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From the Centers for Disease Control and Prevention |

Estimates of Deaths Associated With Seasonal Influenza—United States, 1976-2007 FREE

JAMA. 2010;304(16):1778-1780. doi:.
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Published online

MMWR. 2010;59:1057-1062

2 tables omitted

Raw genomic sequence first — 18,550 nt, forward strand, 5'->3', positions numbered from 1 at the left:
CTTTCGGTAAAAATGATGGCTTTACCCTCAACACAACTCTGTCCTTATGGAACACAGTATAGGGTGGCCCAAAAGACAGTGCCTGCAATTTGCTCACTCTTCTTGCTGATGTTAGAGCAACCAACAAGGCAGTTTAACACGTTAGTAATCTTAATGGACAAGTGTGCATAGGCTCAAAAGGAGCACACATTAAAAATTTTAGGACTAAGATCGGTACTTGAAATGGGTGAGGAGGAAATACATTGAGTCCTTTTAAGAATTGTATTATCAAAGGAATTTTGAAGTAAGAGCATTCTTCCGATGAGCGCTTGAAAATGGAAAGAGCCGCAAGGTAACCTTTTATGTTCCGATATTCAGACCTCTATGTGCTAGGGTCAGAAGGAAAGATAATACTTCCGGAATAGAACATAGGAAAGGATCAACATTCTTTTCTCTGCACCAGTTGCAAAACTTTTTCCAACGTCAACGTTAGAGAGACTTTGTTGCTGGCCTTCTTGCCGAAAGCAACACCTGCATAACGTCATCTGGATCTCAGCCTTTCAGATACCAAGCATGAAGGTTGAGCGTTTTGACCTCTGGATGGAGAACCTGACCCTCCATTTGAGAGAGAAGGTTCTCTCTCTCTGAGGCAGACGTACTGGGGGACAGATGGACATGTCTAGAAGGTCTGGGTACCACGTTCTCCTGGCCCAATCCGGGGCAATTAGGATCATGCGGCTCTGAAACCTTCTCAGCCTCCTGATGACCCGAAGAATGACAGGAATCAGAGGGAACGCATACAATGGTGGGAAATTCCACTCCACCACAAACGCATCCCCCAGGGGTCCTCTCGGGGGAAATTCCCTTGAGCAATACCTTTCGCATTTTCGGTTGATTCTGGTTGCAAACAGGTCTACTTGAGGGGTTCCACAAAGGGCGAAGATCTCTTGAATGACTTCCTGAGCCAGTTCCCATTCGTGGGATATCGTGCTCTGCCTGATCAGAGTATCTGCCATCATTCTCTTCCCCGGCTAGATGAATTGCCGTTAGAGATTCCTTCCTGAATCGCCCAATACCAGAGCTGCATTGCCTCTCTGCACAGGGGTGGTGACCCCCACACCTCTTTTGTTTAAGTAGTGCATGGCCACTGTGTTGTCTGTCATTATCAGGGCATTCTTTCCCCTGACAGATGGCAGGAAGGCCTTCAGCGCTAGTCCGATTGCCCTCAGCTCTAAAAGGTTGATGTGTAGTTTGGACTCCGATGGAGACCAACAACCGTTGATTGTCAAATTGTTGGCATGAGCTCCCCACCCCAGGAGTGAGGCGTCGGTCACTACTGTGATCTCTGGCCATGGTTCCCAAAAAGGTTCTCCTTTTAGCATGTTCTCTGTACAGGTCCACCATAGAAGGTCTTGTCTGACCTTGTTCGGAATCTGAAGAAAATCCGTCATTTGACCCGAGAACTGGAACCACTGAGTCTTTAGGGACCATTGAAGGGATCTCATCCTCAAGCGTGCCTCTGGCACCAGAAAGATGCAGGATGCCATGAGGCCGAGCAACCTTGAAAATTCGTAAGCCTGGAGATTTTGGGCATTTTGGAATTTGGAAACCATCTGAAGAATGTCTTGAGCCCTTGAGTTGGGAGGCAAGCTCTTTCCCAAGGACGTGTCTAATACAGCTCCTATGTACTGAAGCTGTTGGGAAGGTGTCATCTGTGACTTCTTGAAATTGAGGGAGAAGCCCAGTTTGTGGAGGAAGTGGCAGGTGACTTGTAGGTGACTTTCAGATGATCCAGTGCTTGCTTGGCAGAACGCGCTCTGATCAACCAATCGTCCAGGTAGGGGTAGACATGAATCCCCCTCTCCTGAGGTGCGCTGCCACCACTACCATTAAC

Influenza infections are associated with thousands of deaths every year in the United States, with the majority of deaths from seasonal influenza occurring among adults aged ≥65 years.1-4 For several decades, CDC has made annual estimates of influenza-associated deaths, which have been used in influenza research and to develop influenza control and prevention policy. To update previously published estimates of the numbers and rates of influenza-associated deaths during 1976-2003 by adding four influenza seasons through 2006-07, CDC used statistical models with data from death certificate reports. National mortality data for two categories of underlying cause of death codes, pneumonia and influenza causes and respiratory and circulatory causes, were used in regression models to estimate lower and upper bounds for the number of influenza-associated deaths. Estimates by seasonal influenza virus type and subtype were examined to determine any association between virus type and subtype and the number of deaths in a season. This report summarizes the results of these analyses, which found that, during 1976-2007, estimates of annual influenza-associated deaths from respiratory and circulatory causes (including pneumonia and influenza causes) ranged from 3,349 in 1986-87 to 48,614 in 2003-04. The annual rate of influenza-associated death in the United States overall during this period ranged from 1.4 to 16.7 deaths per 100,000 persons. The findings also indicated the wide variation in the estimated number of deaths from season to season was closely related to the particular influenza virus types and subtypes in circulation.